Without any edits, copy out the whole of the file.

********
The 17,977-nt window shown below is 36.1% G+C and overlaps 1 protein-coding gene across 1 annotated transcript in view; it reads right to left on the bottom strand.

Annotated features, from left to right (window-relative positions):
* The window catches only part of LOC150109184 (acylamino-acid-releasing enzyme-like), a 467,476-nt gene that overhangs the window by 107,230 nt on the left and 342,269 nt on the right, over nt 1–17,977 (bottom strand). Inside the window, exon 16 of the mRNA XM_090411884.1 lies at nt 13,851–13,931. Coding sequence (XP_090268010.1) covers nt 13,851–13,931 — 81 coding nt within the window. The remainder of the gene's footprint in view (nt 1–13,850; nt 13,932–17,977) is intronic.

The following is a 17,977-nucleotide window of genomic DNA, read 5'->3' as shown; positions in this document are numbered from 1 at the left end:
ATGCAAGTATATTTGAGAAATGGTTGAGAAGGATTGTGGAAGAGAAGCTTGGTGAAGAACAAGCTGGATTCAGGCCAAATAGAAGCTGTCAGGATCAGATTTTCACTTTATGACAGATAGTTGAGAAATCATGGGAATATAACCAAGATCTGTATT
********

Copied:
The 17,977-nt window shown below is 36.1% G+C and overlaps 1 protein-coding gene across 1 annotated transcript in view; it reads right to left on the bottom strand.

Annotated features, from left to right (window-relative positions):
* The window catches only part of LOC150109184 (acylamino-acid-releasing enzyme-like), a 467,476-nt gene that overhangs the window by 107,230 nt on the left and 342,269 nt on the right, over nt 1–17,977 (bottom strand). Inside the window, exon 16 of the mRNA XM_090411884.1 lies at nt 13,851–13,931. Coding sequence (XP_090268010.1) covers nt 13,851–13,931 — 81 coding nt within the window. The remainder of the gene's footprint in view (nt 1–13,850; nt 13,932–17,977) is intronic.

The following is a 17,977-nucleotide window of genomic DNA, read 5'->3' as shown; positions in this document are numbered from 1 at the left end:
ATGCAAGTATATTTGAGAAATGGTTGAGAAGGATTGTGGAAGAGAAGCTTGGTGAAGAACAAGCTGGATTCAGGCCAAATAGAAGCTGTCAGGATCAGATTTTCACTTTATGACAGATAGTTGAGAAATCATGGGAATATAACCAAGATCTGTATT